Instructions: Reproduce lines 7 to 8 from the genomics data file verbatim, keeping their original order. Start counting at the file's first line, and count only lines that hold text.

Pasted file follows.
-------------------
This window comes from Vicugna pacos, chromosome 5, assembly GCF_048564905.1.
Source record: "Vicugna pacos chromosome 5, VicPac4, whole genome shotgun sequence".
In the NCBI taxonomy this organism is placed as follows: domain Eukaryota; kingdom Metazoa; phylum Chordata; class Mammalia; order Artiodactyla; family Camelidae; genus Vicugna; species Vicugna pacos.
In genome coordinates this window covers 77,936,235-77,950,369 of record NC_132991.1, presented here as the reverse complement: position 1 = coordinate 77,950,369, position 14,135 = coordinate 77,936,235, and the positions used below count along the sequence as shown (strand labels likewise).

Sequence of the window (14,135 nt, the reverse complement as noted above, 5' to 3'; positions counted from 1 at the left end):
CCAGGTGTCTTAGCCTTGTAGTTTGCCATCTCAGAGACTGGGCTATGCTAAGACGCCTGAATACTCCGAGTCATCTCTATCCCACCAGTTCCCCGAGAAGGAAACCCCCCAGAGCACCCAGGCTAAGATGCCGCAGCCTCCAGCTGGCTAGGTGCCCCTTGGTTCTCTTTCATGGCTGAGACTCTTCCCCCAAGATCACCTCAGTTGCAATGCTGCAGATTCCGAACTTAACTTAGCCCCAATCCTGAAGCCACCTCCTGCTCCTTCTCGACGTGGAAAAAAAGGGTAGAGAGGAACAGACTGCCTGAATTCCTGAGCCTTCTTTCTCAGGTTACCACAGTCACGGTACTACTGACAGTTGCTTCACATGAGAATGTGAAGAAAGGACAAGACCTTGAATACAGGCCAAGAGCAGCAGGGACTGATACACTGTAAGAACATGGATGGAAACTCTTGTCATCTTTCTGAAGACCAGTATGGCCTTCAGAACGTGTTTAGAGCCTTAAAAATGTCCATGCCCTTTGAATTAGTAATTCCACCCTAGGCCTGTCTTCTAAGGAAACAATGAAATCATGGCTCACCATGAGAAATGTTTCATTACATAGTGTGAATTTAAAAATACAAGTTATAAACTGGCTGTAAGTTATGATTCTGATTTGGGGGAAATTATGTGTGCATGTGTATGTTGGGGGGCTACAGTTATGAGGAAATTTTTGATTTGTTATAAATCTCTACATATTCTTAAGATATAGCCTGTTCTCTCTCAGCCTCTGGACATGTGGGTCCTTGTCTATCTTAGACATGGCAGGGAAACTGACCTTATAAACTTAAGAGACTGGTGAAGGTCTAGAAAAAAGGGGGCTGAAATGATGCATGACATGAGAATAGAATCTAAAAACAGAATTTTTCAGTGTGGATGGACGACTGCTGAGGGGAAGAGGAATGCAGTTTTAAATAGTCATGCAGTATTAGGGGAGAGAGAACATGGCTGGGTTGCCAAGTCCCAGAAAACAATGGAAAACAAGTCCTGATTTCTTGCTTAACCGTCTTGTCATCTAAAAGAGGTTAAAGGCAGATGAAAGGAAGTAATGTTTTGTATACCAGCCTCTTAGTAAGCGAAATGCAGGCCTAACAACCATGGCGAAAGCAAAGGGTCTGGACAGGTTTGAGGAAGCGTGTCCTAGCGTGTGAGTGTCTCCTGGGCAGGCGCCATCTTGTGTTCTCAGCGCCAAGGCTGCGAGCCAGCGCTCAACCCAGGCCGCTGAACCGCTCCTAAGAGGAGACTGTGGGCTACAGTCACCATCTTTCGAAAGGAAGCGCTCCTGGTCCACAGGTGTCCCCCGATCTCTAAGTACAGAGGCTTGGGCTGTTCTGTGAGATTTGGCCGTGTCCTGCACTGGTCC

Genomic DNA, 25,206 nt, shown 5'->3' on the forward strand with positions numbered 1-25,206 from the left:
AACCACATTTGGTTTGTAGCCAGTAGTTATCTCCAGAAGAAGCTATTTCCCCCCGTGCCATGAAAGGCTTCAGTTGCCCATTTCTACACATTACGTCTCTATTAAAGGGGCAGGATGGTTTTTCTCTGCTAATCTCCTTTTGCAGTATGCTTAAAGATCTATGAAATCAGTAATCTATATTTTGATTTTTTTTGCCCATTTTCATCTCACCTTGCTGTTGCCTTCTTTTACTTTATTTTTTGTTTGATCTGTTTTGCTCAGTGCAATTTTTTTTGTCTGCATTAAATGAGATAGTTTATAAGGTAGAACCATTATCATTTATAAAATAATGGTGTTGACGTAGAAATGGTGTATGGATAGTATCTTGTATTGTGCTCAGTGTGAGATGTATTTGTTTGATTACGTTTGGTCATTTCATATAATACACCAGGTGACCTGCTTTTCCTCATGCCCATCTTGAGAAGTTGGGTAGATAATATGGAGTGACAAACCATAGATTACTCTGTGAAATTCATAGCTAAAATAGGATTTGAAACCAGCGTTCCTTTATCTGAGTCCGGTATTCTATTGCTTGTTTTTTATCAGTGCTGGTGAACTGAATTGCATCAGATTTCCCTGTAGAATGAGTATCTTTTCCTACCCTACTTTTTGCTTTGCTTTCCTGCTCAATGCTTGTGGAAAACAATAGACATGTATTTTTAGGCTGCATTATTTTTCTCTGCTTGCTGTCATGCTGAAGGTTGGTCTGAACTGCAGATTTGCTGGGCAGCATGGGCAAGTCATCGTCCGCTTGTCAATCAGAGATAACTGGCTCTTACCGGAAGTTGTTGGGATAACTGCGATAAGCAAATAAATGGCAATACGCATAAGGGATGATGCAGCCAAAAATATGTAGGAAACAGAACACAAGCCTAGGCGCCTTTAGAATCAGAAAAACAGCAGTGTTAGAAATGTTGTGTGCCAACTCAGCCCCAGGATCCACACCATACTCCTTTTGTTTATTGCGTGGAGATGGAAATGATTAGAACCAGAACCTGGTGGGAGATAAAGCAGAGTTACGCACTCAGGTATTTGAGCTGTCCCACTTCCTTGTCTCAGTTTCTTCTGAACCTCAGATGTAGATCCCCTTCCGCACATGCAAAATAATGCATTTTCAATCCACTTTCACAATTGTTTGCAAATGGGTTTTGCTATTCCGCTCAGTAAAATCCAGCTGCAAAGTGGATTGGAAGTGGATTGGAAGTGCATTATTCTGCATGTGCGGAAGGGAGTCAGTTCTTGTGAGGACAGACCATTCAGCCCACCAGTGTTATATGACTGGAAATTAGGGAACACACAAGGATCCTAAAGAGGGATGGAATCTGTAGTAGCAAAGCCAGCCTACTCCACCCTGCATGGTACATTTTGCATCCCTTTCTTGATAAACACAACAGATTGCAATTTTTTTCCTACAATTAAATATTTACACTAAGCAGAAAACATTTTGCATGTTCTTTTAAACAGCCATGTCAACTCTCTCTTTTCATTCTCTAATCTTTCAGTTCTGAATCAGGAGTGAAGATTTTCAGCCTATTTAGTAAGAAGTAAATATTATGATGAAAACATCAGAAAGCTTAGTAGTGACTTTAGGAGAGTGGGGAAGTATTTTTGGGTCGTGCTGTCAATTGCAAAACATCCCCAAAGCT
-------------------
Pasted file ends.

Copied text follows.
Genomic DNA, 25,206 nt, shown 5'->3' on the forward strand with positions numbered 1-25,206 from the left:
AACCACATTTGGTTTGTAGCCAGTAGTTATCTCCAGAAGAAGCTATTTCCCCCCGTGCCATGAAAGGCTTCAGTTGCCCATTTCTACACATTACGTCTCTATTAAAGGGGCAGGATGGTTTTTCTCTGCTAATCTCCTTTTGCAGTATGCTTAAAGATCTATGAAATCAGTAATCTATATTTTGATTTTTTTTGCCCATTTTCATCTCACCTTGCTGTTGCCTTCTTTTACTTTATTTTTTGTTTGATCTGTTTTGCTCAGTGCAATTTTTTTTGTCTGCATTAAATGAGATAGTTTATAAGGTAGAACCATTATCATTTATAAAATAATGGTGTTGACGTAGAAATGGTGTATGGATAGTATCTTGTATTGTGCTCAGTGTGAGATGTATTTGTTTGATTACGTTTGGTCATTTCATATAATACACCAGGTGACCTGCTTTTCCTCATGCCCATCTTGAGAAGTTGGGTAGATAATATGGAGTGACAAACCATAGATTACTCTGTGAAATTCATAGCTAAAATAGGATTTGAAACCAGCGTTCCTTTATCTGAGTCCGGTATTCTATTGCTTGTTTTTTATCAGTGCTGGTGAACTGAATTGCATCAGATTTCCCTGTAGAATGAGTATCTTTTCCTACCCTACTTTTTGCTTTGCTTTCCTGCTCAATGCTTGTGGAAAACAATAGACATGTATTTTTAGGCTGCATTATTTTTCTCTGCTTGCTGTCATGCTGAAGGTTGGTCTGAACTGCAGATTTGCTGGGCAGCATGGGCAAGTCATCGTCCGCTTGTCAATCAGAGATAACTGGCTCTTACCGGAAGTTGTTGGGATAACTGCGATAAGCAAATAAATGGCAATACGCATAAGGGATGATGCAGCCAAAAATATGTAGGAAACAGAACACAAGCCTAGGCGCCTTTAGAATCAGAAAAACAGCAGTGTTAGAAATGTTGTGTGCCAACTCAGCCCCAGGATCCACACCATACTCCTTTTGTTTATTGCGTGGAGATGGAAATGATTAGAACCAGAACCTGGTGGGAGATAAAGCAGAGTTACGCACTCAGGTATTTGAGCTGTCCCACTTCCTTGTCTCAGTTTCTTCTGAACCTCAGATGTAGATCCCCTTCCGCACATGCAAAATAATGCATTTTCAATCCACTTTCACAATTGTTTGCAAATGGGTTTTGCTATTCCGCTCAGTAAAATCCAGCTGCAAAGTGGATTGGAAGTGGATTGGAAGTGCATTATTCTGCATGTGCGGAAGGGAGTCAGTTCTTGTGAGGACAGACCATTCAGCCCACCAGTGTTATATGACTGGAAATTAGGGAACACACAAGGATCCTAAAGAGGGATGGAATCTGTAGTAGCAAAGCCAGCCTACTCCACCCTGCATGGTACATTTTGCATCCCTTTCTTGATAAACACAACAGATTGCAATTTTTTTCCTACAATTAAATATTTACACTAAGCAGAAAACATTTTGCATGTTCTTTTAAACAGCCATGTCAACTCTCTCTTTTCATTCTCTAATCTTTCAGTTCTGAATCAGGAGTGAAGATTTTCAGCCTATTTAGTAAGAAGTAAATATTATGATGAAAACATCAGAAAGCTTAGTAGTGACTTTAGGAGAGTGGGGAAGTATTTTTGGGTCGTGCTGTCAATTGCAAAACATCCCCAAAGCT